institute

1 of 2

noun

in·​sti·​tute ˈin(t)-stə-ˌtüt How to pronounce institute (audio)
-ˌtyüt
: something that is instituted: such as
a
: an organization for the promotion of a cause : association
a research institute
an institute for the blind
b
: an educational institution and especially one devoted to technical fields
c
: a usually brief intensive course of instruction on selected topics relating to a particular field
an urban studies institute
d(1)
: an elementary principle recognized as authoritative
(2)
institutes plural : a collection of such principles and precepts
especially : a legal compendium

institute

2 of 2

verb

instituted; instituting

transitive verb

1
a
: to originate and get established : organize
b
: to set going : inaugurate
instituting an investigation
2
: to establish in a position or office
instituter noun
or institutor

Examples of institute in a Sentence

Noun They founded an institute for research into the causes of mental illness. the Massachusetts Institute of Technology Verb By instituting these programs, we hope to improve our children's education. They have instituted new policies to increase public safety.
Recent Examples on the Web
Noun
Last year, the institute’s budget received a welcome bump, garnering more than €2 million ($2.2 million) in additional funding to support the local screen industries. Christopher Vourlias, Variety, 15 Feb. 2024 As part of a broader ongoing study of the links between genetics and the environment, Duffy and his team at the institute’s Milieu Intérieur Consortium studied 500 French men and 500 French women, all of whom donated blood and answered 44 pages of questions about their demographics and lifestyle. Celia Ford, WIRED, 14 Feb. 2024 One of the institute’s recent polls found that about 70 percent of Israelis want early elections. Shira Rubin, Washington Post, 8 Feb. 2024 Kelly will provide executive leadership and management of the institute, while Tabassi will lead the institute’s technical programs, according to the press release. Will Henshall, TIME, 7 Feb. 2024 But that concern has diminished, said Brett Abarbanel, the executive director of the international gaming institute at UNLV. Luke Burbank, CBS News, 4 Feb. 2024 The institute suggests creating a renter’s credit to alleviate some of the discrepancy. Angela Palermo, Idaho Statesman, 30 Jan. 2024 But the institute did not say precisely which studies would be retracted or corrected. Angus Chen and Jonathan Wosen, STAT, 22 Jan. 2024 The commitment to creating the institute outside the university is noteworthy for at least two reasons. Paula Stephan, STAT, 2 Feb. 2024
Verb
Now, without a deal, Aurinia is instituting austerity. Damian Garde, STAT, 15 Feb. 2024 Most types of robocalls have been prohibited since the agency instituted the Telephone Consumer Protection Act in 1991. IEEE Spectrum, 13 Feb. 2024 In another worrisome occurrence, a growing number of tech companies, some of them major players, have instituted not just two but three major rounds of job cuts since the current burst of tech staffing cutbacks began to emerge in early 2022. George Avalos, The Mercury News, 9 Feb. 2024 President Volodymyr Zelensky has appeared unwilling to take responsibility for instituting a major draft, instead asking his government and the army to come up with more arguments supporting this move. Thomas Gibbons-Neff, New York Times, 28 Jan. 2024 Meanwhile, Tesla instituted multiple price cuts, sparking worries about thinning margins. Esha Dey, Fortune, 26 Jan. 2024 Alaska has a system-wide travel waiver in place, which the airline first instituted after its mid-air blowout. Alison Fox, Travel + Leisure, 29 Jan. 2024 Minneapolis, which did not institute rent control, saw that number drop from nearly 5,000 total units in 2022 to around 1,400 last year. Frederick Melo, Twin Cities, 28 Jan. 2024 Faced with a $50 million budget shortfall next year, Sacramento City Manager Howard Chan has instituted freezes on hiring, travel and office supplies, via Theresa Clift. Andrew Sheeler, Sacramento Bee, 25 Jan. 2024 See More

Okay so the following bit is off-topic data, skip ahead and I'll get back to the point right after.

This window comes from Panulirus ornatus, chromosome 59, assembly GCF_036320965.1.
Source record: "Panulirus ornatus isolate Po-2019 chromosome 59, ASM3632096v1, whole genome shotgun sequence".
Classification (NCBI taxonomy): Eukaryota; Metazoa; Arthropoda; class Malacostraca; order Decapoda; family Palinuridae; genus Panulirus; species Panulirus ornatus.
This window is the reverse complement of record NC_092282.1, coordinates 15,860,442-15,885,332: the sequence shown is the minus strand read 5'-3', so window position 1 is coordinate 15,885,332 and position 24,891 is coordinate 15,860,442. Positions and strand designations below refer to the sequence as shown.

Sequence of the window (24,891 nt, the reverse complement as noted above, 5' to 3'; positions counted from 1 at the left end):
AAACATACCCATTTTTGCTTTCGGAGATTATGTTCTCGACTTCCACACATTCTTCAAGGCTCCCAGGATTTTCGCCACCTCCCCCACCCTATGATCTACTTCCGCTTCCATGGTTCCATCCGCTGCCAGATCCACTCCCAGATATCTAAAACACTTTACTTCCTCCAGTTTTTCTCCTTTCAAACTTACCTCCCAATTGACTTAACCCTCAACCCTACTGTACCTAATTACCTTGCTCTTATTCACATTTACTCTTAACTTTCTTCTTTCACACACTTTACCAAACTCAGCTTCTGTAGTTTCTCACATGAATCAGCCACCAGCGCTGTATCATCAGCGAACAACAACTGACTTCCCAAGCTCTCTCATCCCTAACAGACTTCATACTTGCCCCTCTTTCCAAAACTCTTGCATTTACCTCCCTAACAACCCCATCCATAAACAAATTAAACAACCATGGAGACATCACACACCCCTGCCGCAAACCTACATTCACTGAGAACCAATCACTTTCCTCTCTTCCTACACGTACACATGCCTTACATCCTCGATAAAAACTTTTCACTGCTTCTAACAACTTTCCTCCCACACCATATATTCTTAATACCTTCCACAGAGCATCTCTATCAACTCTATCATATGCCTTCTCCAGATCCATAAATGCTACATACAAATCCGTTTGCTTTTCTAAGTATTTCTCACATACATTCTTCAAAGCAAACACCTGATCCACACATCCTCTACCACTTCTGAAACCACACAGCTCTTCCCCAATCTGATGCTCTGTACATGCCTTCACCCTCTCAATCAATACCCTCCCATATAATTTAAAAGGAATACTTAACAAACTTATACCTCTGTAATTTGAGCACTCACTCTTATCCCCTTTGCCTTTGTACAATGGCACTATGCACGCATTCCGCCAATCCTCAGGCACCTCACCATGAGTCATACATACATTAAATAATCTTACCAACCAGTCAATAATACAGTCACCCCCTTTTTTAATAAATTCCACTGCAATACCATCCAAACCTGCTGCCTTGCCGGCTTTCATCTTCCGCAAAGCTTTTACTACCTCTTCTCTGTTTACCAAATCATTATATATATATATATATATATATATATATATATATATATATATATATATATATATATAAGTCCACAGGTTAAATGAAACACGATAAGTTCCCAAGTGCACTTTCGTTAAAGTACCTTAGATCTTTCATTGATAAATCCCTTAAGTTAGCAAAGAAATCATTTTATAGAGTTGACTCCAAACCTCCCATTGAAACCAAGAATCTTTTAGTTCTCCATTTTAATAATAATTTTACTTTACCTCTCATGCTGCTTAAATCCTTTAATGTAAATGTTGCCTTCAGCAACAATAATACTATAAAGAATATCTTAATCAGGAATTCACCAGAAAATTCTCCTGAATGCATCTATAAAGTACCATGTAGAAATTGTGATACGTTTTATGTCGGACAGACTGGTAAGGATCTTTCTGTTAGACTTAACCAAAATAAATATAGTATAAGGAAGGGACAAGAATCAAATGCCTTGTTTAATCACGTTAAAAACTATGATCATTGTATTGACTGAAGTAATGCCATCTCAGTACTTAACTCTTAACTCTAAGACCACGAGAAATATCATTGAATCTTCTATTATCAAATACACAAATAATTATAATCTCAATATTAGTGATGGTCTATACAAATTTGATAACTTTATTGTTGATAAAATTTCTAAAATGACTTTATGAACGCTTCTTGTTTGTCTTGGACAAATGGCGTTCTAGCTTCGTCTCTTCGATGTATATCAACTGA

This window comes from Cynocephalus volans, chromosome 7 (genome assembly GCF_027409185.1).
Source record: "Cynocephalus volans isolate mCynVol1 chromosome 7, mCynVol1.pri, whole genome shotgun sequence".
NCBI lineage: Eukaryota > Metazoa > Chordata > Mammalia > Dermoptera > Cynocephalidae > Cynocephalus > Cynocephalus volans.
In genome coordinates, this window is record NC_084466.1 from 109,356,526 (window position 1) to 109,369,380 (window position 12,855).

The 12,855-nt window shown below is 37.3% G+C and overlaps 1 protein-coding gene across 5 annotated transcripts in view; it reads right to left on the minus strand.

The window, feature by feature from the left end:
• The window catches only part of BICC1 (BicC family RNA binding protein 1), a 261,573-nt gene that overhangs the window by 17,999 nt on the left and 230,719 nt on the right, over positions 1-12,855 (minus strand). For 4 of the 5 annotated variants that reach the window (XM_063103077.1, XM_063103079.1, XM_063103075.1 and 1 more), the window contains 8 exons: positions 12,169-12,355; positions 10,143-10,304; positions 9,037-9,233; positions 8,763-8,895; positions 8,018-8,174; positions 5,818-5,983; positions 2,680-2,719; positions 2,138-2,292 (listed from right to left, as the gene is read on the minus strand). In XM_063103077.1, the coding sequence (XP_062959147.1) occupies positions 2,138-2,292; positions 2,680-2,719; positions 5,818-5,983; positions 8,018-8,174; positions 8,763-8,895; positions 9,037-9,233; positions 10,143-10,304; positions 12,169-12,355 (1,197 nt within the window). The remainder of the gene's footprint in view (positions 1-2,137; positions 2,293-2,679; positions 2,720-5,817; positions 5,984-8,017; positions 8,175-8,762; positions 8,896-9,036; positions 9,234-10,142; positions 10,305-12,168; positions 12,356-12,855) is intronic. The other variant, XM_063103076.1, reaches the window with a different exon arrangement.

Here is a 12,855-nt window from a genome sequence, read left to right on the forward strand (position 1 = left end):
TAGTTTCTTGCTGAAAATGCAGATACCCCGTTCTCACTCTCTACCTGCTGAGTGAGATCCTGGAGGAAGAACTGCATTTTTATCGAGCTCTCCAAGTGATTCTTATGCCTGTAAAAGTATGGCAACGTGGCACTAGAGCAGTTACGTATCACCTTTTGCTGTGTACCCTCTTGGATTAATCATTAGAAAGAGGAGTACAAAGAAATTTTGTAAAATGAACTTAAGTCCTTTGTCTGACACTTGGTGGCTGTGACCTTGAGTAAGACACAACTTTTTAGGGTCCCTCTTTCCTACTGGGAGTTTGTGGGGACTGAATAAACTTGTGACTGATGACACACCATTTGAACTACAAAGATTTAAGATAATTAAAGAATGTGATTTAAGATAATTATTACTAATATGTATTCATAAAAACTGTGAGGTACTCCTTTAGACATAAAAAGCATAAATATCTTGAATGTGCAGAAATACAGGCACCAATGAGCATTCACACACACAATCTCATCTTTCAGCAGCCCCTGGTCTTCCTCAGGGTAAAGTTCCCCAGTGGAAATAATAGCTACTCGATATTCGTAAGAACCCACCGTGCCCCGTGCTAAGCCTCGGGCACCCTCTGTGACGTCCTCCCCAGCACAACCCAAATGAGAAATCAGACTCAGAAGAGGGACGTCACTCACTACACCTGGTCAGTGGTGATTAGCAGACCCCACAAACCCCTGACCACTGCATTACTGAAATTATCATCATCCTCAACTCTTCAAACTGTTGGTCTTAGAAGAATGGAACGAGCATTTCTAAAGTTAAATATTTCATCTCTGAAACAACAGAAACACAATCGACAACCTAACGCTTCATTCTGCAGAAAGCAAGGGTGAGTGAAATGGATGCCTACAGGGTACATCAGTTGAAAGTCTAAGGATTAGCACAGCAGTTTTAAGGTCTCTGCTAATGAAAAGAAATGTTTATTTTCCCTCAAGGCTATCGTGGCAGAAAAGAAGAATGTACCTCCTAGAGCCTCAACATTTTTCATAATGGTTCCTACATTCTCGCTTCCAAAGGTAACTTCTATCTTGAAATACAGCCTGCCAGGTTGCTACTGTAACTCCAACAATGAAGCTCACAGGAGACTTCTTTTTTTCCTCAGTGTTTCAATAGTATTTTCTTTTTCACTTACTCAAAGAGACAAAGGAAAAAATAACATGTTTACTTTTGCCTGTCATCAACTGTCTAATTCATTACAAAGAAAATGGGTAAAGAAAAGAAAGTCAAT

These examples are programmatically compiled from various online sources to illustrate current usage of the word 'institute.' Any opinions expressed in the examples do not represent those of Merriam-Webster or its editors. Send us feedback about these examples.

Word History

Etymology

Verb

Middle English, from Latin institutus, past participle of instituere, from in- + statuere to set up — more at statute

First Known Use

Noun

1546, in the meaning defined above

Verb

14th century, in the meaning defined at sense 2

Time Traveler
The first known use of institute was in the 14th century

Dictionary Entries Near institute

Cite this Entry

“Institute.” Merriam-Webster.com Dictionary, Merriam-Webster, https://www.merriam-webster.com/dictionary/institute. Accessed 29 Feb. 2024.

Kids Definition

institute

1 of 2 verb
in·​sti·​tute ˈin(t)-stə-ˌt(y)üt How to pronounce institute (audio)
instituted; instituting
1
: to set up : establish
instituted a new policy
2
: to set going : begin
institute an investigation
instituter noun
or institutor

institute

2 of 2 noun
1
: a basic principle
2
a
: an organization for the support of a cause : association
an institute for scientific research
b
: a place for study usually in a special field
an art institute

Legal Definition

institute

1 of 2 transitive verb
in·​sti·​tute
instituted; instituting
1
: to establish in a particular position or office
specifically, in the civil law of Louisiana : to appoint as heir see also instituted heir at heir
2
: to get started : bring
institute a lawsuit

institute

2 of 2 noun
1
: an elementary principle recognized as authoritative
2
plural : a collection of principles
especially : a legal compendium

More from Merriam-Webster on institute

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